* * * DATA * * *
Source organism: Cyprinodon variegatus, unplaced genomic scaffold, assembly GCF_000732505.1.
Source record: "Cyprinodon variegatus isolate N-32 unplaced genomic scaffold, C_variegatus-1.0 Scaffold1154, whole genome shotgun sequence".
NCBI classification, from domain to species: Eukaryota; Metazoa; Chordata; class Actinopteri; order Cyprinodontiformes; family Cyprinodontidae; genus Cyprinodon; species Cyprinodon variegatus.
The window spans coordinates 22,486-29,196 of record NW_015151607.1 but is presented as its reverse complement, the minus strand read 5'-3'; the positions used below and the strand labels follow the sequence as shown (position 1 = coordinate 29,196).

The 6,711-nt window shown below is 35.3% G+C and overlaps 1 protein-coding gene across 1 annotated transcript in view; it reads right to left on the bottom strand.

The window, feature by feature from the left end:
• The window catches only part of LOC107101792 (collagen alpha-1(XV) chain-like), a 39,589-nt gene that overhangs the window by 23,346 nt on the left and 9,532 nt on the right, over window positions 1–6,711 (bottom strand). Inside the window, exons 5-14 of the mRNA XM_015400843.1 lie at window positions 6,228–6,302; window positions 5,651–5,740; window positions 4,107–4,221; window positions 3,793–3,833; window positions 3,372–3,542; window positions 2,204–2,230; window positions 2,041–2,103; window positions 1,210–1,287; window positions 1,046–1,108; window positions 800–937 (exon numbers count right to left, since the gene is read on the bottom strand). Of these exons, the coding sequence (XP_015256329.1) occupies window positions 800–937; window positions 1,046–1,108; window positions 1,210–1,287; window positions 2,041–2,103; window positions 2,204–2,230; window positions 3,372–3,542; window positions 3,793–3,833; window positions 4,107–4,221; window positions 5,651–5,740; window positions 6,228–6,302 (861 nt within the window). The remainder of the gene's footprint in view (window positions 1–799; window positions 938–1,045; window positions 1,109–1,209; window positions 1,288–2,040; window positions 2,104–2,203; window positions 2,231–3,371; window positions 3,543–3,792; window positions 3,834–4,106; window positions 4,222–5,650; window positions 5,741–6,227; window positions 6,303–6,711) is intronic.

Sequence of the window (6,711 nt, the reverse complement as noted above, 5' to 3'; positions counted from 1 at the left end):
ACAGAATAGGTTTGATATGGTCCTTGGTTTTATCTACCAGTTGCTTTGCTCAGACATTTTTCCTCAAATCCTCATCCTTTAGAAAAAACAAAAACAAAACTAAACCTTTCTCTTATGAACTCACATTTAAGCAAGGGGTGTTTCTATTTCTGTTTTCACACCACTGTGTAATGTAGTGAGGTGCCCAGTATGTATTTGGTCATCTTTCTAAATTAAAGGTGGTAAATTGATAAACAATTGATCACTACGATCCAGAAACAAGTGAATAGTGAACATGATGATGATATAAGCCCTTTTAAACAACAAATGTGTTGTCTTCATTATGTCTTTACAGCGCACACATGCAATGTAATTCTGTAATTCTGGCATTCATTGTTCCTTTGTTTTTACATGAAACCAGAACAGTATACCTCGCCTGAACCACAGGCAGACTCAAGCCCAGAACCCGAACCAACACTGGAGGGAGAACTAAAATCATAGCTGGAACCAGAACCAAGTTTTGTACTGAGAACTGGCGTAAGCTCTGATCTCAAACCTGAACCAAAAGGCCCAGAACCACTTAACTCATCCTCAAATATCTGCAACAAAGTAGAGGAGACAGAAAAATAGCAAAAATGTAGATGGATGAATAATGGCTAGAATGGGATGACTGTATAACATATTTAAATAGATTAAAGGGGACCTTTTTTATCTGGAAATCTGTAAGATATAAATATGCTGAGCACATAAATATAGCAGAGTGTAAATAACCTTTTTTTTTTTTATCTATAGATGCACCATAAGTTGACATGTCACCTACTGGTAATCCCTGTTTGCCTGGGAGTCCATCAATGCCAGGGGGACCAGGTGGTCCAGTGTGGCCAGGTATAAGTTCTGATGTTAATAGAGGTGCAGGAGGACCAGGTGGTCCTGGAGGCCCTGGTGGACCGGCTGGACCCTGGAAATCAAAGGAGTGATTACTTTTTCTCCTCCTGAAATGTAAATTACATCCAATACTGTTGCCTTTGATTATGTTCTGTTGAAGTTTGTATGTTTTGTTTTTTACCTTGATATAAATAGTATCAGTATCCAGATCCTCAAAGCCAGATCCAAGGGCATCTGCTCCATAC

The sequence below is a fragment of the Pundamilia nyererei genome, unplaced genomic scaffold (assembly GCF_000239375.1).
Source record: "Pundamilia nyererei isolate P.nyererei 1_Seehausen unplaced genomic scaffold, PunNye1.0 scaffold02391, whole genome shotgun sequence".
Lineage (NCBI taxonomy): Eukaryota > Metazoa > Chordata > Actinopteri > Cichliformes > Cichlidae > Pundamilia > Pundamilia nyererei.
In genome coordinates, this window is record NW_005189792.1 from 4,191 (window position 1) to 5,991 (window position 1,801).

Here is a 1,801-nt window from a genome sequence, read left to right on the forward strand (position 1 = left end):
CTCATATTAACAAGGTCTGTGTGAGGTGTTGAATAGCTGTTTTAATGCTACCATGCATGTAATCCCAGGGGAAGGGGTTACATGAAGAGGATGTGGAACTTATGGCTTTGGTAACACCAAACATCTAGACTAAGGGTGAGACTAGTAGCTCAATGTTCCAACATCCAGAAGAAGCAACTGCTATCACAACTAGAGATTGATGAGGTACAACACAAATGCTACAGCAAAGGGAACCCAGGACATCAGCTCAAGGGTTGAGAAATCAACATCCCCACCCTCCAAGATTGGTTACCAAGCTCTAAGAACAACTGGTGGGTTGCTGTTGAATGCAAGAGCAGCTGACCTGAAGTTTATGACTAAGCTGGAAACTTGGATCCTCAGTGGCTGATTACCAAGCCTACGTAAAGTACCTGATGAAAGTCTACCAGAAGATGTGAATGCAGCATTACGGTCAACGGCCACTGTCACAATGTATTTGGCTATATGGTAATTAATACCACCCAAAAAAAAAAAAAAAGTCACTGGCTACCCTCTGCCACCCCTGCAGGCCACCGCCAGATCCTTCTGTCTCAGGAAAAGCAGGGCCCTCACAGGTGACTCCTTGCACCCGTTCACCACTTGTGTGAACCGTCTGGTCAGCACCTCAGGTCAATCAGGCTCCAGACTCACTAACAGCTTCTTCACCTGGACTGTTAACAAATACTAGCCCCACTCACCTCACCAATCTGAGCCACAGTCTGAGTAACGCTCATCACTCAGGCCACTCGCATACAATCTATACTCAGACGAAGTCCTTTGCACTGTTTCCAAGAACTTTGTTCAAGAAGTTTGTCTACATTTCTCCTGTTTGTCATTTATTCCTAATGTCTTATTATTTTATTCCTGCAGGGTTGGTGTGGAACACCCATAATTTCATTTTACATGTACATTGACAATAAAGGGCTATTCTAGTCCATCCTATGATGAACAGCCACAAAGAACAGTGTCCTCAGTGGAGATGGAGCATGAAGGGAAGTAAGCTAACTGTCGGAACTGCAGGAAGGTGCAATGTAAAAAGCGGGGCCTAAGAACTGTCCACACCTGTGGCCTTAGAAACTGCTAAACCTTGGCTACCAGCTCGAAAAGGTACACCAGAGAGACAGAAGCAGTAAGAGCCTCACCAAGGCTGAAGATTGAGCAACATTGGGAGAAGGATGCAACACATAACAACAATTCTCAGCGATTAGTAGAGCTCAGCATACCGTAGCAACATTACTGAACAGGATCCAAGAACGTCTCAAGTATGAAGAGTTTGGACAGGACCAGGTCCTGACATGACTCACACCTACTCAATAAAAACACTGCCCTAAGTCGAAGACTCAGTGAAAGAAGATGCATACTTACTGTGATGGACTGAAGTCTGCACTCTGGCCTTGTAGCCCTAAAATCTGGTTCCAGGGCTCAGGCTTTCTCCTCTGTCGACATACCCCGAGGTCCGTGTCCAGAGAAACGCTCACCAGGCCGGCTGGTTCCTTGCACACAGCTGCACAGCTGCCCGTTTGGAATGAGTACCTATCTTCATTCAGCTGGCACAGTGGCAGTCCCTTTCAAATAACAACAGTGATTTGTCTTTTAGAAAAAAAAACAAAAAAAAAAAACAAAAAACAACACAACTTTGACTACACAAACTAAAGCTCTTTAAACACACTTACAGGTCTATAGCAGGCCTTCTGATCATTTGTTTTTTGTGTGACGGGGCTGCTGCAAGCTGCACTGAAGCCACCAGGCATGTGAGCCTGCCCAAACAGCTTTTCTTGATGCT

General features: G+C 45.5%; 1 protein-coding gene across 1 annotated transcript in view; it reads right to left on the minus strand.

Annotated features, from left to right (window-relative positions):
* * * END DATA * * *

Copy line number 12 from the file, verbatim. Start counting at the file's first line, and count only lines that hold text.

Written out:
Lineage (NCBI taxonomy): Eukaryota > Metazoa > Chordata > Actinopteri > Cichliformes > Cichlidae > Pundamilia > Pundamilia nyererei.